March 24, 2011
Is there a limit to network-effect benefits?
In recent months I’ve been finding Stack Overflow and the related Stack Exchange network sites to be a tremendously valuable resource for resolving technology problems. It’s not that they can always answer my question, it’s that frequently someone else has had the same question before, and I can piggy-back on the answers they got. Searching Stack Overflow, in other words, is often more useful than asking Stack Overflow.
The value of Stack Overflow as a Q&A site is the huge number of people using it. For any given Ruby on Rails question, for example, there’s a pretty good bet someone among the thousands of users scanning those questions will have an answer. Things get a little thinner when you get to very new technologies like SproutCore (for a while I was among the top 20 answerers for SproutCore, which says more about the traffic in that tag than it does about me).
However, as Stack Overflow grows, the number of questions seems to be overwhelming the number of answers. I’ve posted two questions in the last two days, and as of this writing neither has been “viewed” by as many as ten Stack Overflow users. This isn’t because the questions are unanswerable, I think; it’s that there are so many other questions to answer, mine have been buried almost immediately.
We always say the value of a network grows with the size of the network. But Stack Overflow is suggesting to me that there might be a limit to that rule. If the network becomes big enough that messages get lost, the value of the network may begin to fall as it gets larger.
The Area 51 site where new Stack Exchange sites are suggested, debated, and spawned seems to aim at building a critical mass of users to make each new site valuable and useful. There isn’t an internal control for sites which get too big and therefore lose value; I wonder how that could be created? Is this a big enough problem to bother?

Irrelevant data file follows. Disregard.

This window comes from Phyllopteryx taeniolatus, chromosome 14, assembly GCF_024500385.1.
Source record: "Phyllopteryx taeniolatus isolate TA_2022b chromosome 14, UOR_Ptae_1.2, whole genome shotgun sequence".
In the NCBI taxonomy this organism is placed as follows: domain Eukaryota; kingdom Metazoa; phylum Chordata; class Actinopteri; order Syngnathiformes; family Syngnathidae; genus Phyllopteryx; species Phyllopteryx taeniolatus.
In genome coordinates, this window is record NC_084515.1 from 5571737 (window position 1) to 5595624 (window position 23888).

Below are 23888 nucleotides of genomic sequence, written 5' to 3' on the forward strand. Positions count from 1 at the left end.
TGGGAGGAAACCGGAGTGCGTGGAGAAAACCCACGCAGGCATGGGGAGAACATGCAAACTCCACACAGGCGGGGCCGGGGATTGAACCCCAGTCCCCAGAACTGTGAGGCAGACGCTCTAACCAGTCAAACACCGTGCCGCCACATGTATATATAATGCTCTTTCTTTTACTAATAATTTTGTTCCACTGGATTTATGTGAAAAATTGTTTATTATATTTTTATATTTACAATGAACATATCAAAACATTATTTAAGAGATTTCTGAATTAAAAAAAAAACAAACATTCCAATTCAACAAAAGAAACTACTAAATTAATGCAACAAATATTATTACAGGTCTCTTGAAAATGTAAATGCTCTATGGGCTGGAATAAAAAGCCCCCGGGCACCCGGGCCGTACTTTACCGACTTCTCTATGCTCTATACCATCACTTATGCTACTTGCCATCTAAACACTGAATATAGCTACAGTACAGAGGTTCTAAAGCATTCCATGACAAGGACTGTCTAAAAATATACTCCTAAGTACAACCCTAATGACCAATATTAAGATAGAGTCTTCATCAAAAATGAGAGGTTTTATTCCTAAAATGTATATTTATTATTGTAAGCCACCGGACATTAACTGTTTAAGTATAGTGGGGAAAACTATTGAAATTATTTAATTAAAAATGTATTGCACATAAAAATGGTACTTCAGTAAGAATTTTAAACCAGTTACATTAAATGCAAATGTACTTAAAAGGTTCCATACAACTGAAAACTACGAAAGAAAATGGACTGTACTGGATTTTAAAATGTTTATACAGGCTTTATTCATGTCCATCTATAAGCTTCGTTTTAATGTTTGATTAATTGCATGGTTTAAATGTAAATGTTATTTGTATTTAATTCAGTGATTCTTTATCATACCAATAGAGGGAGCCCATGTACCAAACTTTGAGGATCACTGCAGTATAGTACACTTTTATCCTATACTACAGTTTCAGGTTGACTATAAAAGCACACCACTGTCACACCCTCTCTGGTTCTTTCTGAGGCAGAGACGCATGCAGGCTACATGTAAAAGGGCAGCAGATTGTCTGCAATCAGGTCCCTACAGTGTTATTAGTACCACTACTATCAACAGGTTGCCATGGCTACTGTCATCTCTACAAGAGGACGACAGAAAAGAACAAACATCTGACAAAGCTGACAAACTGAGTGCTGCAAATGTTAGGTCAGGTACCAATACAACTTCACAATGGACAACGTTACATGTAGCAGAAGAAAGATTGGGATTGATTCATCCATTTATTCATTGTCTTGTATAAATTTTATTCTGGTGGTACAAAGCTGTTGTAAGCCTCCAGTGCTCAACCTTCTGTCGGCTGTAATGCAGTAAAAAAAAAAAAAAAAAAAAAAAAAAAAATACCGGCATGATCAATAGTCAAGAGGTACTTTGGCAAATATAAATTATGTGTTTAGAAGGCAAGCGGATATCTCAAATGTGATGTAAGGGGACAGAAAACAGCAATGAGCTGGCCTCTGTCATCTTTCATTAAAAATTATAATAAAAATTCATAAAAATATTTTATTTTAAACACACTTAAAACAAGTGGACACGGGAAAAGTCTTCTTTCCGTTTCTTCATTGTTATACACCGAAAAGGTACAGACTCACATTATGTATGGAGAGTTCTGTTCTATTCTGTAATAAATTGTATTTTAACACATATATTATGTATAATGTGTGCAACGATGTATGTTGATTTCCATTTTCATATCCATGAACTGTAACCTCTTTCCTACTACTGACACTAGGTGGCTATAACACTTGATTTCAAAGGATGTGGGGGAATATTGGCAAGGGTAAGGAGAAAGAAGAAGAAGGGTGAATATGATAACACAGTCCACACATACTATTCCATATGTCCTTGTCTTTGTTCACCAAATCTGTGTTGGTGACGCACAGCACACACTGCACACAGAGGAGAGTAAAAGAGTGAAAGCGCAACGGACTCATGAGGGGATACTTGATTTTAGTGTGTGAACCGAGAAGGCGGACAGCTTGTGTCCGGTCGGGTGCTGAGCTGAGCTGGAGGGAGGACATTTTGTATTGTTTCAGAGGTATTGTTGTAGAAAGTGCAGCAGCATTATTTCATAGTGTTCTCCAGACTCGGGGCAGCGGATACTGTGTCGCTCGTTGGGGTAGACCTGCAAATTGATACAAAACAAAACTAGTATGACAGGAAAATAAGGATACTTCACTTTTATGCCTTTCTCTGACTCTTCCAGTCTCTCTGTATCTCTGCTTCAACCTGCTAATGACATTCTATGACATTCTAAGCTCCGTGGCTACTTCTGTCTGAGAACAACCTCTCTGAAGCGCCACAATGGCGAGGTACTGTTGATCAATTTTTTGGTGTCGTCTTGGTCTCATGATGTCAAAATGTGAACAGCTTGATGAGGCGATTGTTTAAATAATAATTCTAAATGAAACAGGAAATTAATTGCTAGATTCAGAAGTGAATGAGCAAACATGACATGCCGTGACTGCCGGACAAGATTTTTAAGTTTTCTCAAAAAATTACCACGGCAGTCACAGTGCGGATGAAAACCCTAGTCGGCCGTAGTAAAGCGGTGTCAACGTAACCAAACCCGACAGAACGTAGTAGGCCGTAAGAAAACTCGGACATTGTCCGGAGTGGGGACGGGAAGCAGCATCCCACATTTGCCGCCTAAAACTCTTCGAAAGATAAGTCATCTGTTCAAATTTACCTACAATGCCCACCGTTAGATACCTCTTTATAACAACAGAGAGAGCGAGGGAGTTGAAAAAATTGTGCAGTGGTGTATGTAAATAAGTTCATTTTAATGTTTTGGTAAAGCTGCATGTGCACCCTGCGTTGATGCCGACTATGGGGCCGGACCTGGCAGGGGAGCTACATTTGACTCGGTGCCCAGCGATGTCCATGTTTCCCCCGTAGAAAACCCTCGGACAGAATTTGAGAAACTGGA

March 10, 2011
State by State
There are a lot of things I could be writing about right now. This is warm-up (although the main event may not be published here).
At some point when I was in college, I learned on the Dead Runners’ Society listserv about SEXY-LU points. I don’t remember now what the abbreviation stands for, other than that the S stood for the last name of the person explaining this scoring game to the list. (He shall remain googlenonymous here, but Ed, I do remember.)
A runner would accumulate points for a given span of time, generally a calendar year, although I imagine one could accumulate lifetime points as well. Each state and/or foreign country in which one ran in that time counted for at least one point. The actual score for each depended on how much one ran in those states, basically boiling down to the exponent needed when expressing the number of miles in scientific notation:
- 1-9 miles: 1 point
- 10-99 miles: 2 points
- 100-999 miles: 3 points
- 1000-9999 miles: 4 points
A serious runner would generally pick up four points for their home state (I doubt anyone has scored five) and one or two for most places they visited. A good year for me when I was doing a lot of track traveling would be in the mid-20s. In 2010 I think I hit 16 or 17, and I may have done as well in 2009. (I don’t recall if different Canadian provinces counted for extra points, but that hasn’t mattered for me since 2001, the only year I visited more than one.) I haven’t tried to calculate my lifetime score, but I started thinking about it when I read this post by Scott Douglas.
The drawback to this program is that a weekend in Japan counts for the same number of points as ten miles in Connecticut, but on the other hand, a quick run in the Denver airport can pick up extra points as well.